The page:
But they didn’t, and all too quickly that hope was extinguished as Leo failed to respond and all of the “easy fixes” were thrown out - it was starting to become increasingly obvious that Leo’s problems were complicated and severe. The neurologist confirmed that the next step for him was an MRI which would take place the next day and the geneticist ordered a spinal tap - a procedure we were asked to leave the room for.
Unexpectedly and unannounced later that day another friend, Kim, who used to live in Cayman stopped by to drop of a bag of treats, notepad, SIM card and the offer of a car should we need it - she had heard the news from a friend in Cayman and wanted to help - another angel on our side in this foreign land.
Later we took a walk and grabbed some lunch before heading back in to more test results, consultants and questions. The evening rolled around before we knew it and as the nurses prepared for their night shift change, we realised that nothing else significant would be happening in Leo’s treatment plan until the next morning. It had been a huge 24 hours of tests and consultations and now we needed to wait.
We decided to leave the hospital for a couple of hours and go out for a bite to eat. We were encouraged by the geneticist and neurologists thoroughness and we believed that they were going to find a disorder that we could treat and manage. We received messages from friends who knew of genetic metabolic disorders that were controlled by medication and allowed for a relatively normal life. We ordered burgers and Rich even had a beer. We were still hopeful.
But all of a sudden we realised what we’d actually done. We’d left our boy! How could we be so stupid?! What if something happened while we were out? He was in NICU and they said that he was stable but how did they know? This led us to asking ourselves what we would do if he stopped breathing. Would we want him to be resusitated? The days events had indicated that Leo was a very sick little boy and our main priority was to ensure that he wasn’t in pain and that he wasn’t suffering. If he wanted to fly away to the angels, we wouldn’t be the ones to stop him. But one thing was for sure - we needed to be with him.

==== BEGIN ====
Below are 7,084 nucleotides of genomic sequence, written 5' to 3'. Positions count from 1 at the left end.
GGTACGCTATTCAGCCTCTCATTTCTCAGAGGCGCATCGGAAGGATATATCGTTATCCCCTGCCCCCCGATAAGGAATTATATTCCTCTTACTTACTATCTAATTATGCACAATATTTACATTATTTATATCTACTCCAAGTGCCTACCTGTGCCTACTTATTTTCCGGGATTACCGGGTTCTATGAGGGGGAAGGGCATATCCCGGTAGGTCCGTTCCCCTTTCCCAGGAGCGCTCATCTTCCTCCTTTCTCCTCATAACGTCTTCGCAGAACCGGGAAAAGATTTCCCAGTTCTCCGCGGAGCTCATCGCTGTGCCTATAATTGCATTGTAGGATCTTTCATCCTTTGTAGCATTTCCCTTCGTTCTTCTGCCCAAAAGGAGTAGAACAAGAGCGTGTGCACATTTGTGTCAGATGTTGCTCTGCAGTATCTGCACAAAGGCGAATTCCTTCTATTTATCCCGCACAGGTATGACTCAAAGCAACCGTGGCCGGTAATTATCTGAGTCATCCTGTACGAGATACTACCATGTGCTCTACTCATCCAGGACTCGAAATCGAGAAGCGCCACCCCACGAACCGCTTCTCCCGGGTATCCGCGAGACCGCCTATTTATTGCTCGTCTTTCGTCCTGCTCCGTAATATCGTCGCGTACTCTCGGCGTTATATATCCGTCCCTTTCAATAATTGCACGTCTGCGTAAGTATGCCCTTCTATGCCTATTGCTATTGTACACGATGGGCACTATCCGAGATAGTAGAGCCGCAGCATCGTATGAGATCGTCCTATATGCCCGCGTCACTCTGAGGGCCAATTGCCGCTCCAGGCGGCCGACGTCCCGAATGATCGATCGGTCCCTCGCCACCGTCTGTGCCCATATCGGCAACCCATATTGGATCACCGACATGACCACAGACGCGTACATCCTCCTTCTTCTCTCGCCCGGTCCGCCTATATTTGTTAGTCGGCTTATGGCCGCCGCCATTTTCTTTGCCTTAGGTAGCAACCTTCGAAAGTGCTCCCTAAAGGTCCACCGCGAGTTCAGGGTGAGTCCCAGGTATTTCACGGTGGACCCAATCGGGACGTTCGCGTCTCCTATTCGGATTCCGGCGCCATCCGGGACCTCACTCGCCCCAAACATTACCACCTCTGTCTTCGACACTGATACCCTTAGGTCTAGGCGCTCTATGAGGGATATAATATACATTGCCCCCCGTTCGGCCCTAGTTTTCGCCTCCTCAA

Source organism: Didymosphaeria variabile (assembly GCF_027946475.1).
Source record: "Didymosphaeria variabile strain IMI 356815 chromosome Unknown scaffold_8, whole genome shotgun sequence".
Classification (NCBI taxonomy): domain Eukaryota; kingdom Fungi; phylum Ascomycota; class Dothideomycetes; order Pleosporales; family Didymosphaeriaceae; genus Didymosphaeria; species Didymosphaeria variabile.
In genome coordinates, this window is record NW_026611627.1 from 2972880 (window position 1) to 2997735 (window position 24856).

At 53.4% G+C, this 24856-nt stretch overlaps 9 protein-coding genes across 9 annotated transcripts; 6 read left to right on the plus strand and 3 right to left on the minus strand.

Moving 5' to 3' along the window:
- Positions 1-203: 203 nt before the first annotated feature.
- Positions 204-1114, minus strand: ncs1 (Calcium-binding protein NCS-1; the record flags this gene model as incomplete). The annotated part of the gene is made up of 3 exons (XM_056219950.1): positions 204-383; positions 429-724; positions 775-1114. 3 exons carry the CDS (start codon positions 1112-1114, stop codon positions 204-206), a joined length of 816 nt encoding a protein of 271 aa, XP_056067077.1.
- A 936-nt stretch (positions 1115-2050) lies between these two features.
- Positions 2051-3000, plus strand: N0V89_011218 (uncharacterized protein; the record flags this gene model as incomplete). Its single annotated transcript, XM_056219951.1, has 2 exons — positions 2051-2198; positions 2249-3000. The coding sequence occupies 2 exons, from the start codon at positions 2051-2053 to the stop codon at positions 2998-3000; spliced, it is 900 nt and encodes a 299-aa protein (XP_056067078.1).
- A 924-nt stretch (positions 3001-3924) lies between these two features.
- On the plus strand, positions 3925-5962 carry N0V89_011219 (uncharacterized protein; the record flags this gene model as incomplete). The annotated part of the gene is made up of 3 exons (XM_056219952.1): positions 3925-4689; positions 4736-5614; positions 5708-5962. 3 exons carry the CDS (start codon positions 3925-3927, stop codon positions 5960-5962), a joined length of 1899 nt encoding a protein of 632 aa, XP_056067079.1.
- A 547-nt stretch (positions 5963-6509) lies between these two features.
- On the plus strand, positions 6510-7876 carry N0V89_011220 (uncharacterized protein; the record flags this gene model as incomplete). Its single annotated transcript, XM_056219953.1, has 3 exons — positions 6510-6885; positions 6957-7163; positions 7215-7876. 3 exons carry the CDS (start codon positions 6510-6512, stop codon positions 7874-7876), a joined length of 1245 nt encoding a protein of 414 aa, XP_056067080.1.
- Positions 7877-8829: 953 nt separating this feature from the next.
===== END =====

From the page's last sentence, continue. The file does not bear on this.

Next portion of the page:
Unsurprisingly our appetites disappeared and we hot footed it back to the hospital, desperate to see our son. We spoke to the nurses straight away and told them what we’d discussed and how we were feeling. They understood and told us that we were incredibly strong and selfless parents. So why did we feel so selfish? Didn’t they just hear me say that I wanted to let my son die if he stopped breathing? They said that what we were suggesting was strong and noble as we were putting our baby first. It didn’t feel like it. We’d never felt so low.
Having seen how upset we were, the nurses offered to let us hold Leo and we jumped at the chance for a cuddle - not a simple process! In came the nurses and respiratory therapists to hold Leo’s breathing tubes while he was transferred to our laps one at a time. Just 2 days earlier I’d been picking him up and snuggling with him in blissful ignorance and now it was all we could do to cradle him with a team of medical professionals and machines surrounding us. But it was magical. We cuddled him, held his little hand and spoke to him. We told him that we loved him as our tears fell onto his forehead. And then he was placed back into his crib, under the heat lamp, surrounded by warm pads to keep him cosy. He looked so snug and so relaxed. Our brave little man taking all of the proding, poking, monitoring and tubes in his stride.